NHTSA published a notice announcing receipt of Nissan's petition on February 5, 2004 (69 FR 5654). The notice briefly summarized Nissan's petition and solicited comments on the effect that granting the petition might have on motor vehicle manufacturing related employment in the U.S. The notice discussed two approaches NHTSA might take in considering the Nissan petition. We described an analytic approach under which NHTSA would determine the difference between projected total motor vehicle-related employment in the U.S. if the petition were denied, and the projected total level of U.S. motor vehicle-related employment if the petition were granted.
The agency sought specific information from manufacturers of passenger automobiles within the same market segments as Nissan's passenger automobiles. In order to better assess Nissan's claim in its petition that removing domestic parts from a domestic vehicle model and substituting non-domestic parts - thereby moving domestic vehicles into its non-domestic fleet - would be prohibitively expensive, we asked manufacturers to provide information regarding costs or savings likely to result from different degrees of recontenting.
We also solicited comments on the contention in Nissan's petition that it would be unlikely that domestic manufacturers would capture sales lost by Nissan if its petition were denied and Nissan's vehicles became more expensive because "Nissan purchasers typically prefer import vehicles." We requested that commenters address the extent to which any such import buyer preference might be relevant to the post-2005 marketplace. In particular, we asked for information regarding any vehicle models expected to compete, even partially, with any Nissan passenger automobiles.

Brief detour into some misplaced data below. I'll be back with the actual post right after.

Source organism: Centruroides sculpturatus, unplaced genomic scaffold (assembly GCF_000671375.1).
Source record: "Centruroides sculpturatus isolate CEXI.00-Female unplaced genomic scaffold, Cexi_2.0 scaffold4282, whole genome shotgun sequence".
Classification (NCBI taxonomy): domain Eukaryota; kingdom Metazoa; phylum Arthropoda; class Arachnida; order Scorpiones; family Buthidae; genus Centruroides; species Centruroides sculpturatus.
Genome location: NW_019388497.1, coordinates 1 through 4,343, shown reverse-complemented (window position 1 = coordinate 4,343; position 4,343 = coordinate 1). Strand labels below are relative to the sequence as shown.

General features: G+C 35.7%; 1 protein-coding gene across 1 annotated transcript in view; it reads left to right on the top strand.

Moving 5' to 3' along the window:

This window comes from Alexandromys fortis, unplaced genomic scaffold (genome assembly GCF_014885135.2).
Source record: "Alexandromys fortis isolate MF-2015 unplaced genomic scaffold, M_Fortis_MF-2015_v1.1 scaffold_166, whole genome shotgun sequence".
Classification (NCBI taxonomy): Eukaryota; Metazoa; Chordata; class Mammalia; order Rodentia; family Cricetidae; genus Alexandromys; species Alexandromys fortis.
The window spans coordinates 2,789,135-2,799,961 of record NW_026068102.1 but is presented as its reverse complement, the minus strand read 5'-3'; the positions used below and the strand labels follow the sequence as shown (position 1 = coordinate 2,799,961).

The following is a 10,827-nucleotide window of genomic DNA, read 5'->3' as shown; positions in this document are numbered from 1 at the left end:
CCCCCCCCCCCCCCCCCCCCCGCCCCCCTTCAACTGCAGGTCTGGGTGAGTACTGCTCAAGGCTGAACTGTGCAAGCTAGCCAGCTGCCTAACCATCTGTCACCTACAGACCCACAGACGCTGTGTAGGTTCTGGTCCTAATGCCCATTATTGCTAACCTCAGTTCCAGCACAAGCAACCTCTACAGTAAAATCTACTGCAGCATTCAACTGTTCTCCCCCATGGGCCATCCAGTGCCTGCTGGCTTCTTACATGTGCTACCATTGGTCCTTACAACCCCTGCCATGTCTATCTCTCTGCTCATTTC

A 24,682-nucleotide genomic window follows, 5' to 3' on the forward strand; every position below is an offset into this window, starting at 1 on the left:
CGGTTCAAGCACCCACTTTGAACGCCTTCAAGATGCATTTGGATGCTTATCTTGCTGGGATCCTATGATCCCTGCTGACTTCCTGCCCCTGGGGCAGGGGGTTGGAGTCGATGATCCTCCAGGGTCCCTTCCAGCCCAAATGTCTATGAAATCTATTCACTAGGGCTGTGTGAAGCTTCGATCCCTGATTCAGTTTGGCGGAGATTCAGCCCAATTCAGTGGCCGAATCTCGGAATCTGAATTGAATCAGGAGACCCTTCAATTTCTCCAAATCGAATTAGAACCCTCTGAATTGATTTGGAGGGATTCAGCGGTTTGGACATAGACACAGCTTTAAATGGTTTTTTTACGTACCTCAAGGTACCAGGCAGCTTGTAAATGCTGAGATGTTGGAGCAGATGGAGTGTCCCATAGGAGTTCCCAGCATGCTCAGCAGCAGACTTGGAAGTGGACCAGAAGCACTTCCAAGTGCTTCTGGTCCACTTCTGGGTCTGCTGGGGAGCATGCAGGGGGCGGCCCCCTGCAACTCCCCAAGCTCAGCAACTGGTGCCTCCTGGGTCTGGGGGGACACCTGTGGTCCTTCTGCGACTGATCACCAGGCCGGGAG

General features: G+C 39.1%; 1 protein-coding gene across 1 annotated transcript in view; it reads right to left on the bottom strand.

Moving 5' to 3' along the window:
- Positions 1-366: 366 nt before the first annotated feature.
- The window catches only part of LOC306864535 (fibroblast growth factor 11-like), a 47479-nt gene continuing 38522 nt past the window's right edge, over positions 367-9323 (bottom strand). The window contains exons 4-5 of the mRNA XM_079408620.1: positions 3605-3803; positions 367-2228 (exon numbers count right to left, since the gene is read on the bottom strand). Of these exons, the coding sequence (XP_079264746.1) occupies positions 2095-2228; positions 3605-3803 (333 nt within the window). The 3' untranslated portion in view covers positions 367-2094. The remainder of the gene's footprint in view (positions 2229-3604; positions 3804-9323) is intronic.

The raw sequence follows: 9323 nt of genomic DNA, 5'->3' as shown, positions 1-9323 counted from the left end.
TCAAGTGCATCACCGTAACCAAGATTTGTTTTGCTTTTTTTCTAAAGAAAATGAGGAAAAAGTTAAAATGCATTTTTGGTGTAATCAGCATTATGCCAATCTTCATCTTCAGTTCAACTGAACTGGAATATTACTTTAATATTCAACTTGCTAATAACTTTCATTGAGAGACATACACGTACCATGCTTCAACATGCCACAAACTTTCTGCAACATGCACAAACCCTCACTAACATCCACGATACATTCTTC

The notice also set forth and explained our preliminary determination that no environmental impact analysis would be required under existing law. We noted that although NHTSA prepared an environmental assessment of the effects of granting a Volkswagen petition under §32904(b)(6) in 1981, several U.S. Circuit Courts of Appeals have since held that compliance with the National Environmental Policy Act is unnecessary in instances in which an agency has little or no discretion regarding the decision it is making. We noted further that under the CAFE statute, the only issue the agency is permitted to consider in deciding whether to grant or deny Nissan's petition is the impact on U.S. automobile manufacturing-related employment. The notice observed that NHTSA is required to grant the petition unless it finds that doing so would reduce such employment. It noted further that if we took no action in the time prescribed by the statute, the statute provides that the petition is automatically granted. Accordingly, we concluded that granting the petition would not be a "major Federal action" within the meaning of NEPA.